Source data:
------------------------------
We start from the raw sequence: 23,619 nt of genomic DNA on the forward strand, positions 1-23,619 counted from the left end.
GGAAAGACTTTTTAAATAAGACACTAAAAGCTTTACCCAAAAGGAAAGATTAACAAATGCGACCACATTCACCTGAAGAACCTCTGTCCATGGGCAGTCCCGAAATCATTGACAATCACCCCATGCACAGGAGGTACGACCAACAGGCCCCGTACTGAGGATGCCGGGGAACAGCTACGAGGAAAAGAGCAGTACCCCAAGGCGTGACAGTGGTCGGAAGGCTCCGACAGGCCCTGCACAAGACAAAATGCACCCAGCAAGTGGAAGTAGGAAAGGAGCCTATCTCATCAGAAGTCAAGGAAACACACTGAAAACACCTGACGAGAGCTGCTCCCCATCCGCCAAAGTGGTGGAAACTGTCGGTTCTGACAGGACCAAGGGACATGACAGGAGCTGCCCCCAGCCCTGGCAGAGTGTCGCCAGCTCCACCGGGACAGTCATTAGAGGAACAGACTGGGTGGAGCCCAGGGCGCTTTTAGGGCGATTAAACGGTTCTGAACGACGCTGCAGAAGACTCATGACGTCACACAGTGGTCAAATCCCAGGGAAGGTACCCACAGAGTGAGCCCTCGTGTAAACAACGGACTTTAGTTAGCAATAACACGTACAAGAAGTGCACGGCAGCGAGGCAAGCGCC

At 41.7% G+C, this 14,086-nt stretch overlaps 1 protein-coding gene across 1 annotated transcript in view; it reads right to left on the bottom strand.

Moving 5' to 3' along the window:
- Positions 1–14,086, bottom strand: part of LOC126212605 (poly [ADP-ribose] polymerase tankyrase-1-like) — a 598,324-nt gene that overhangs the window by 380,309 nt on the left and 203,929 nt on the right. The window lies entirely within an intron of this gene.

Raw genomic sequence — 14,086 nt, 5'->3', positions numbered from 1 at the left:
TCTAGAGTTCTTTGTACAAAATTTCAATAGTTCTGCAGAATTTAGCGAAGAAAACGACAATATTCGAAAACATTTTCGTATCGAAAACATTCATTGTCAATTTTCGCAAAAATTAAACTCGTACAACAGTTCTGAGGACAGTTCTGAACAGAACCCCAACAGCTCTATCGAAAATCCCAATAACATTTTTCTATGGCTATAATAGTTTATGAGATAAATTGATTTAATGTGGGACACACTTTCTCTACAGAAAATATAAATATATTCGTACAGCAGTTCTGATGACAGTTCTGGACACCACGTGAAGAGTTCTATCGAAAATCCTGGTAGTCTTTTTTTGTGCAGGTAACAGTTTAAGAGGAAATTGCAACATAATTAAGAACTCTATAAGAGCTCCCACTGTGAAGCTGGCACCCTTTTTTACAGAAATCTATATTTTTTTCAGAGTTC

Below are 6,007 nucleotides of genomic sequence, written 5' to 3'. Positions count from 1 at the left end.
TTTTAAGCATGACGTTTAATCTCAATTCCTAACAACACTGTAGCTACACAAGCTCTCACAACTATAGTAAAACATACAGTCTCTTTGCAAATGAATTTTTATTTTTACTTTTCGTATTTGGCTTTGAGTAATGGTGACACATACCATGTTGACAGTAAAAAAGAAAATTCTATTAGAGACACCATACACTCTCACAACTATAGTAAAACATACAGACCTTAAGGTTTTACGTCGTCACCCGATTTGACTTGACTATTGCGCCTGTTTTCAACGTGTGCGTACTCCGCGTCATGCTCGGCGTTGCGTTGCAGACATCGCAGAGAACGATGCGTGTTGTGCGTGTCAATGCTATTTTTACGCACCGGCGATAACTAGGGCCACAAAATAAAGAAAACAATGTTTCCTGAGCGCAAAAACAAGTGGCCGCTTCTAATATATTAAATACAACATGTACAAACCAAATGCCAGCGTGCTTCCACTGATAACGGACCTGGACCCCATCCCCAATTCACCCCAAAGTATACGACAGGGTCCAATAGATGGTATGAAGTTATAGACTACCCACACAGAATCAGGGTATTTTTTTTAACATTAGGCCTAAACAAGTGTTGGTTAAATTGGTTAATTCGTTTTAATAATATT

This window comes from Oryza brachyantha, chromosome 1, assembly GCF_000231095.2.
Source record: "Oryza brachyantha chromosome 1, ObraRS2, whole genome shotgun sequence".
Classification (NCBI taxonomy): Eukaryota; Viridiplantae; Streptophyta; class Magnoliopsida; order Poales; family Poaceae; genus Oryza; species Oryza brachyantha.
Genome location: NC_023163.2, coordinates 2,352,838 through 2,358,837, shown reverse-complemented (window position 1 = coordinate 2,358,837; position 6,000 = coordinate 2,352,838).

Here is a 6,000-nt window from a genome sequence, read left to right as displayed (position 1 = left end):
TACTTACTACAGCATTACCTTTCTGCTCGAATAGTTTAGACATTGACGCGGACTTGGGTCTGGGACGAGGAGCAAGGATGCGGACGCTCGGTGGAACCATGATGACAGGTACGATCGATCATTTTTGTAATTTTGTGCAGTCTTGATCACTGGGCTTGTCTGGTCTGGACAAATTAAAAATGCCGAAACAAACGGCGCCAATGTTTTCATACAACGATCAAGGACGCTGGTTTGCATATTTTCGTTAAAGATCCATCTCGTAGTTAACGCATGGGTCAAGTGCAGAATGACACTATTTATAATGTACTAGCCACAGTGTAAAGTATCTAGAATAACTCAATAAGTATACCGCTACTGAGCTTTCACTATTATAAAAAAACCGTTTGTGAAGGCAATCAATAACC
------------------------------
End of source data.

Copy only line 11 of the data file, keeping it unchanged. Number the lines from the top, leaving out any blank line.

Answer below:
Source record: "Oryza brachyantha chromosome 1, ObraRS2, whole genome shotgun sequence".